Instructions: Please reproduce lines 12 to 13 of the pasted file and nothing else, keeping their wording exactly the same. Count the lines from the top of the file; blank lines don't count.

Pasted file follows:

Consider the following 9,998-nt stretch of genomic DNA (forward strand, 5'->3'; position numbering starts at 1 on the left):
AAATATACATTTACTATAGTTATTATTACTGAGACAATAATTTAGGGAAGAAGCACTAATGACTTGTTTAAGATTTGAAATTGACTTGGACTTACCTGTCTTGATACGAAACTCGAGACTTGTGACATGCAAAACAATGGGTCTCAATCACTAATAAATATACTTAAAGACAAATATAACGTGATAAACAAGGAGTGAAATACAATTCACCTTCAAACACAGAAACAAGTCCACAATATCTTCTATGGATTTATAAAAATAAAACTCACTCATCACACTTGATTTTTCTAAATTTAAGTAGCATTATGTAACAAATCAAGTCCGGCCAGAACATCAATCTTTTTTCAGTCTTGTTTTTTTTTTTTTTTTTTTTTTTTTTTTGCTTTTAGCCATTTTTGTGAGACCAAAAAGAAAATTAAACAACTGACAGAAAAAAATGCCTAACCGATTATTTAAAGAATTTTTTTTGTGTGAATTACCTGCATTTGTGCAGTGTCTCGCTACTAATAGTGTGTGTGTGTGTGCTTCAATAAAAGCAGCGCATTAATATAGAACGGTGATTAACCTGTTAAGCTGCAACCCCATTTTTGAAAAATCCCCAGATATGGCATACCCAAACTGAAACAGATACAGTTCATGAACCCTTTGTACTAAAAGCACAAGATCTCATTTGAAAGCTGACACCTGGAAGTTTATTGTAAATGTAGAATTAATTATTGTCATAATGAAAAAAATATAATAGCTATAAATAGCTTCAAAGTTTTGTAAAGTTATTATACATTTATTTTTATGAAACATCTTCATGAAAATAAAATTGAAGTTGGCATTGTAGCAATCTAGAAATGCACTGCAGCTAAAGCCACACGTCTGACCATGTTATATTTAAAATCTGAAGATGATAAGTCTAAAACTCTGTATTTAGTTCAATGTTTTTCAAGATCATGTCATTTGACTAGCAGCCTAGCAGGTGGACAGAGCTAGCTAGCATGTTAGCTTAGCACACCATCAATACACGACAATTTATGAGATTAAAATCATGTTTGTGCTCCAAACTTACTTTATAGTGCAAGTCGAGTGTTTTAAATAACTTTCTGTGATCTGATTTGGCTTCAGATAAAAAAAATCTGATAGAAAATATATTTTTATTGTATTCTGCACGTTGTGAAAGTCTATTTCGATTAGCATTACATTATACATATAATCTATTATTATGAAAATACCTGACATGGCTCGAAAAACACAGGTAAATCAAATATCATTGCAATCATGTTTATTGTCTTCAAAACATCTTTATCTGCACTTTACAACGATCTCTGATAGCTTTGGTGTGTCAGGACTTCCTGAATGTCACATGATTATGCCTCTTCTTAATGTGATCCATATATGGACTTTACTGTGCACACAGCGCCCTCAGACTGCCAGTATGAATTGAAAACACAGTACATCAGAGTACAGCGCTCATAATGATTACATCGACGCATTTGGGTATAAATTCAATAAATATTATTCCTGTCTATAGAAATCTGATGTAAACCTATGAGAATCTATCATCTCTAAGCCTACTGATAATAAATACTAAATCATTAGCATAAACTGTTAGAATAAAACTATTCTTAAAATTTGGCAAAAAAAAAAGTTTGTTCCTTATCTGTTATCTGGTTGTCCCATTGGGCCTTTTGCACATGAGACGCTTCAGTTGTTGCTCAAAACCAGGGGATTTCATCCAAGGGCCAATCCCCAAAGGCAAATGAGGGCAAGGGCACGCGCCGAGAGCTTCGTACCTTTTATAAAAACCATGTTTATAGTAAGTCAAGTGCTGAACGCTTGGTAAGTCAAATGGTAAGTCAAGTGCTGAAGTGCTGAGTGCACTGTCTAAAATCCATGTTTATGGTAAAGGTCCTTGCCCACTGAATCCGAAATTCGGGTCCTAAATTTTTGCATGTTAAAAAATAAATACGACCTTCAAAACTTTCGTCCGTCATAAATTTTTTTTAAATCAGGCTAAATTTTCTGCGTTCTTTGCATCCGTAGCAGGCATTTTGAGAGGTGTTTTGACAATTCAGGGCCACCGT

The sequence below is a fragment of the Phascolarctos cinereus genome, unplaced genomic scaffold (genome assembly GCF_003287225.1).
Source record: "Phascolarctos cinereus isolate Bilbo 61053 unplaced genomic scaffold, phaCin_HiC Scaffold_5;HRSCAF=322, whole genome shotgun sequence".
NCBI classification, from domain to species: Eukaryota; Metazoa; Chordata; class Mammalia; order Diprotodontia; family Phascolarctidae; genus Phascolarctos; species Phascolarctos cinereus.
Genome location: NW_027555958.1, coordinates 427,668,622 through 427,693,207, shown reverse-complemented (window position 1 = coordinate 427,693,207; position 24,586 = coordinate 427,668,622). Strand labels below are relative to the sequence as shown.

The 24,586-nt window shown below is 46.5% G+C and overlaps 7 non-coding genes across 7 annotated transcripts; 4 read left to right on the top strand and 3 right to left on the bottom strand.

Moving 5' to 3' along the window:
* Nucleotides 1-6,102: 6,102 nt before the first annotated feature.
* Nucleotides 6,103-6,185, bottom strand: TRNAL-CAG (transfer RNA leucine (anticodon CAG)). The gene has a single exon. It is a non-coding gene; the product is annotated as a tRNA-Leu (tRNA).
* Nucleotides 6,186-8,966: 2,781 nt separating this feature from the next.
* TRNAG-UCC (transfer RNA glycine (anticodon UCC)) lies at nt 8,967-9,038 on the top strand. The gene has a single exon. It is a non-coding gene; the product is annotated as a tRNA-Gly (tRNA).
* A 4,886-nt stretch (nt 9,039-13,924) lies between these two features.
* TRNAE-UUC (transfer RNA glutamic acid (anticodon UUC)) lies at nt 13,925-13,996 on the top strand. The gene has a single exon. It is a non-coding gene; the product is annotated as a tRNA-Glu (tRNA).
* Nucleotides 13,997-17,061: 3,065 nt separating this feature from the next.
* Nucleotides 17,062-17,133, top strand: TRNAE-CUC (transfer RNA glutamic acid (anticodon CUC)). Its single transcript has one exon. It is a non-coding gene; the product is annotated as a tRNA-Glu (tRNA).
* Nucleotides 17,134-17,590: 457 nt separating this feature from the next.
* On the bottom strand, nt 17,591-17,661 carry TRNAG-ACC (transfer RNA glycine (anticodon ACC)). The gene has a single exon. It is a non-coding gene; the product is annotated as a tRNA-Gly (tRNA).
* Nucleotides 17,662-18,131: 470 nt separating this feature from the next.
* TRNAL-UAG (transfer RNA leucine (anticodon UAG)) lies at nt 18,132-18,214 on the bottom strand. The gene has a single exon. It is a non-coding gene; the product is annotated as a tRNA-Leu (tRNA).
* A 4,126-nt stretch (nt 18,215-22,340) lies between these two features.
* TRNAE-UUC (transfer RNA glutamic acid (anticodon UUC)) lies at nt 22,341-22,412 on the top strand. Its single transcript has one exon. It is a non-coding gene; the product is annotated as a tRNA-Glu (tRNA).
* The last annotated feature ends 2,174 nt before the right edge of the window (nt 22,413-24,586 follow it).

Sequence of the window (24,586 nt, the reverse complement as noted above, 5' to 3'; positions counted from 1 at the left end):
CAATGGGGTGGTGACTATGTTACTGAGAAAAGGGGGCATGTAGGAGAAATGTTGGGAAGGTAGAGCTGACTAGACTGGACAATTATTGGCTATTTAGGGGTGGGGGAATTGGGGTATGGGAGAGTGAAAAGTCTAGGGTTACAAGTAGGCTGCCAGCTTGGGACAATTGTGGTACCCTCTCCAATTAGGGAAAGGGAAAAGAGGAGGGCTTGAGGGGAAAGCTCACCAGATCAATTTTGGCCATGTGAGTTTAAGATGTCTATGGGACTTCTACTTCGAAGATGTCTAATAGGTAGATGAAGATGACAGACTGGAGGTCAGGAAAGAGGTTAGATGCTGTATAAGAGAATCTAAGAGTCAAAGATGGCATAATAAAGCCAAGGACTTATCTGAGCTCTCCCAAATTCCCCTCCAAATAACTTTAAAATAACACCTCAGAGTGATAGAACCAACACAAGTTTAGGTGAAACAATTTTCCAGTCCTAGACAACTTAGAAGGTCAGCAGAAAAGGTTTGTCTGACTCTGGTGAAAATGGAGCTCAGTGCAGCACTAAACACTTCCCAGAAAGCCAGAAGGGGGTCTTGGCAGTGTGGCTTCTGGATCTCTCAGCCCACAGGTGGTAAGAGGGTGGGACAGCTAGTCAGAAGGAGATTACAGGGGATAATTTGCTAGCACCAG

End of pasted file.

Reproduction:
* TRNAG-UCC (transfer RNA glycine (anticodon UCC)) lies at nt 8,967-9,038 on the top strand. The gene has a single exon. It is a non-coding gene; the product is annotated as a tRNA-Gly (tRNA).
* A 4,886-nt stretch (nt 9,039-13,924) lies between these two features.